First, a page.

From my childhood on, I have been taught about the power of words. The ditty went “Sticks and stones may break my bones, but words will never hurt me.” This made perfect sense back then; however, today we know that long after our bones heal, mean, nasty words hurt us and have a devastating effect.

Words come in two camps—positive and negative, and depending on the intent, circumstance, and speaker, there are a million stops in between. Words lift our spirit or cut us off at the knees.

During my time at home I have been cleaning out closets, drawers, and bins, and I found a pen last week with one of those pull-out messages that reminds you to think before you speak. The tiny message said, “Before you speak, ask these three questions: Is it true, is it kind, is it necessary?”

I received that pen years ago and while it didn’t still write, the message was more timely than ever as I listened to Presidents Obama and Trump this weekend. The media called President Obama’s national graduation speech a “thinly-veiled” criticism of President Trump’s handling of the Coronavirus pandemic. I don’t know about you, but if that was thinly veiled, I’d hate to see an outright accusation.

President Trump promptly responded with words of his own, calling his predecessor “grossly incompetent” even though he said he hadn’t heard the Obama comment. Here was a perfect opportunity to use the “true, kind, and necessary” measuring stick but both of them missed it.

I have never been President of the United States, nor do I have any aspirations for such, but I expect more from leaders than thinly-veiled criticisms and put-downs of their colleagues. Even if they thought they were speaking truth to power, surely this exchange wasn’t helpful, kind, or necessary.

Second guessing and Monday morning quarterbacking aside, this COVID-19 pandemic is like nothing we’ve seen in our lifetime, at least for most of us. There are so many moving parts and voices spewing information most days we don’t know whether to stay home, wear a mask or gloves, or who really knows what they’re talking about.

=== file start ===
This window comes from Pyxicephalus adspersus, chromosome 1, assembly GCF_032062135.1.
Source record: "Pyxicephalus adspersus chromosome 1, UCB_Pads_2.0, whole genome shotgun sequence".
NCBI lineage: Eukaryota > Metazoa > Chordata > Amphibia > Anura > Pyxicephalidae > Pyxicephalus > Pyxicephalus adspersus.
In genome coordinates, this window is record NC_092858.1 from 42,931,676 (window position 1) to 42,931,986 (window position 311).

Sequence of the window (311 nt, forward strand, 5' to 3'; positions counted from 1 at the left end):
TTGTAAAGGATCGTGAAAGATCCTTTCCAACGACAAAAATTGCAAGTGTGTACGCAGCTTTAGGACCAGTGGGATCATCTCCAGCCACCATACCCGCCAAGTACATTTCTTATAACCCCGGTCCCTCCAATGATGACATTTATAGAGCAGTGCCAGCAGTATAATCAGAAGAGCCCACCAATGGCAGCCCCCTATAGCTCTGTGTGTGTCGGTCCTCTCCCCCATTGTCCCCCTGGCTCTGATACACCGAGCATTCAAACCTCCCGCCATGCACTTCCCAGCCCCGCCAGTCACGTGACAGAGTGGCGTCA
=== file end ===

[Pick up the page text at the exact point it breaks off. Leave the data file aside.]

It makes sense to rely on our experts and data-driven analysis but when politics and spin enter the conversation and things become highly politicized, we all lose.

Here’s what I know: first, politicians must clean up their act. We must insist that those seeking office stop the negative campaigning. They must speak truth and act honorably. If that means they don’t get elected/re-elected, so be it.

Second, we must expect honesty and integrity from those who work for us. Partisan politics have no place during this time of growing unemployment and job losses. The news reports show families seriously struggling with hunger, almost homelessness, depression, domestic violence, the prospect of losing it all—the list goes on while Democrats and Republicans argue about whose agenda they will support.

Our representatives must strategically get the U.S. back on her feet, and somebody must be in charge of oversight, overreach, and emergency preparedness. These people who look out for us must be protected so when—not if– something smells fishy or goes awry, they can work without fear of being fired, bullied, undermined, or banished.

Words are powerful and these from Philippians 4:8 (KJV) seem perfect today: “Finally, whatsoever things are true, whatsoever things are honest, whatsoever things are just, whatsoever things are pure, whatsoever things are lovely, whatsoever things are of good report; if there be any virtue, and if there be any praise, think on these things.”

What are your thoughts about speaking with mindfulness? Share them with me at #drbondhopson on Twitter and Facebook!

Looking for inspiration, empowerment, uplift, straight talk, an encouraging word to brighten your day? You’ve arrived! Meet Dr. Cynthia Ann Bond Hopson, best-selling author, educator, inspirational speaker, sistergirl–she’s all that and more. All the way from Stanton, TN (you can’t get there from here) to 50 states, six continents and everything in between, she’s wise, witty and altogether wonderful. She enthusiastically invites you to slow down, sit a spell, and share a giggle or two.

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